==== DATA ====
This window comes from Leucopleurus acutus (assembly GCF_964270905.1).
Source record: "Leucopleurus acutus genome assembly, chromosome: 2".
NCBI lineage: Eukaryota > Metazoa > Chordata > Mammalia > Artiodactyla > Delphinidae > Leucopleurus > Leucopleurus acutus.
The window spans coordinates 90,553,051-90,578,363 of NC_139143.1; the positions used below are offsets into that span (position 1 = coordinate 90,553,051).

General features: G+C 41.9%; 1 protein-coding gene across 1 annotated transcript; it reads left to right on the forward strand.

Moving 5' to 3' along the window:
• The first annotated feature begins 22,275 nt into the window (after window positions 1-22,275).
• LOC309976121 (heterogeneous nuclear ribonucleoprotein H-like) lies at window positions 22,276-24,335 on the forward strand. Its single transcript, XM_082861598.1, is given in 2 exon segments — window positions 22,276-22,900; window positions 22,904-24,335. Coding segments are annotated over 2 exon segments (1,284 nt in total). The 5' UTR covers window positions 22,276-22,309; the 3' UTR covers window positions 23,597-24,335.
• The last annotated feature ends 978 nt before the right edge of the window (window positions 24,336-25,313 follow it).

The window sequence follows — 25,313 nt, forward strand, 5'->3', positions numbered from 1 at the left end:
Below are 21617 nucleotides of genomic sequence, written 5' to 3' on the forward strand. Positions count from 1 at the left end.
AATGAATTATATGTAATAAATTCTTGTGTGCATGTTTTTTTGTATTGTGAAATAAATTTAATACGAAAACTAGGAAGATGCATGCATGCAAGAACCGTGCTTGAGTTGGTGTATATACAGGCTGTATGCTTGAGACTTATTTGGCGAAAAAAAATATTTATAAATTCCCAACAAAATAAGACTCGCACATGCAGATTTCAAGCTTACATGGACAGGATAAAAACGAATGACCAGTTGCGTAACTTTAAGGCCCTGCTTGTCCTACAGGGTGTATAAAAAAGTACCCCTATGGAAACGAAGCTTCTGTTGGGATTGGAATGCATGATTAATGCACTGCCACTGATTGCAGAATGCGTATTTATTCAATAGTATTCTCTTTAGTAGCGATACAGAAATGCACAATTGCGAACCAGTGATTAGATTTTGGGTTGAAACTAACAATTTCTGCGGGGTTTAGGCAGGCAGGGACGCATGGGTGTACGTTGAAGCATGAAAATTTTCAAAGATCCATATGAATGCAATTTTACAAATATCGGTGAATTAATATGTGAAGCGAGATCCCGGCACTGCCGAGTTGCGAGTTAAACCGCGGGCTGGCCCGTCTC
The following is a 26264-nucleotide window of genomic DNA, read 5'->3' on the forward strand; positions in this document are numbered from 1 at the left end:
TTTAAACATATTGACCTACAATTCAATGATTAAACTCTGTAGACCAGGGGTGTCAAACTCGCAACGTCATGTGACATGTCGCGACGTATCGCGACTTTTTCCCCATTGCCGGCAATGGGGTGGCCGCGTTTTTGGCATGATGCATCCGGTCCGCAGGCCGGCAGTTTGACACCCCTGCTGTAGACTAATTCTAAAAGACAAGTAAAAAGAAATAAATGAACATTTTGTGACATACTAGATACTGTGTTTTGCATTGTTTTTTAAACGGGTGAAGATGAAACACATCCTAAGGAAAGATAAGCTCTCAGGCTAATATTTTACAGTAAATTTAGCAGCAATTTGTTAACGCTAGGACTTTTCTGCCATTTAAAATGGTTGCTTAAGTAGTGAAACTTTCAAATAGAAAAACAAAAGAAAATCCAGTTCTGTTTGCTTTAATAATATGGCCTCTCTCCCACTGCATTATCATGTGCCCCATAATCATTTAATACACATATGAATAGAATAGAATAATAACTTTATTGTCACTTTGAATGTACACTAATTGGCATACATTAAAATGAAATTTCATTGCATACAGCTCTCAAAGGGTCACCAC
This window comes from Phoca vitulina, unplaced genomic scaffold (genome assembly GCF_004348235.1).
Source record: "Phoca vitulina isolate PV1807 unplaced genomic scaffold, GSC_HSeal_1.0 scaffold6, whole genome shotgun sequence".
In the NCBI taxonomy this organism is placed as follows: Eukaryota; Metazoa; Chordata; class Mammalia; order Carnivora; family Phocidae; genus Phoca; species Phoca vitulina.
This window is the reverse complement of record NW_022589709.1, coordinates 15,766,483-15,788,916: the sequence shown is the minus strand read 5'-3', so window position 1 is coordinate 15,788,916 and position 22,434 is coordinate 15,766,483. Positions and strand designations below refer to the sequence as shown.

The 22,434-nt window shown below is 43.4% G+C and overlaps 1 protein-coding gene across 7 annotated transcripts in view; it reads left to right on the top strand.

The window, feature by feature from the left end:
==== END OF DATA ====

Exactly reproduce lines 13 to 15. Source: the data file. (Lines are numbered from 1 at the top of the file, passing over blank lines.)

The following is a 26264-nucleotide window of genomic DNA, read 5'->3' on the forward strand; positions in this document are numbered from 1 at the left end:
TTTAAACATATTGACCTACAATTCAATGATTAAACTCTGTAGACCAGGGGTGTCAAACTCGCAACGTCATGTGACATGTCGCGACGTATCGCGACTTTTTCCCCATTGCCGGCAATGGGGTGGCCGCGTTTTTGGCATGATGCATCCGGTCCGCAGGCCGGCAGTTTGACACCCCTGCTGTAGACTAATTCTAAAAGACAAGTAAAAAGAAATAAATGAACATTTTGTGACATACTAGATACTGTGTTTTGCATTGTTTTTTAAACGGGTGAAGATGAAACACATCCTAAGGAAAGATAAGCTCTCAGGCTAATATTTTACAGTAAATTTAGCAGCAATTTGTTAACGCTAGGACTTTTCTGCCATTTAAAATGGTTGCTTAAGTAGTGAAACTTTCAAATAGAAAAACAAAAGAAAATCCAGTTCTGTTTGCTTTAATAATATGGCCTCTCTCCCACTGCATTATCATGTGCCCCATAATCATTTAATACACATATGAATAGAATAGAATAATAACTTTATTGTCACTTTGAATGTACACTAATTGGCATACATTAAAATGAAATTTCATTGCATACAGCTCTCAAAGGGTCACCAC
This window comes from Phoca vitulina, unplaced genomic scaffold (genome assembly GCF_004348235.1).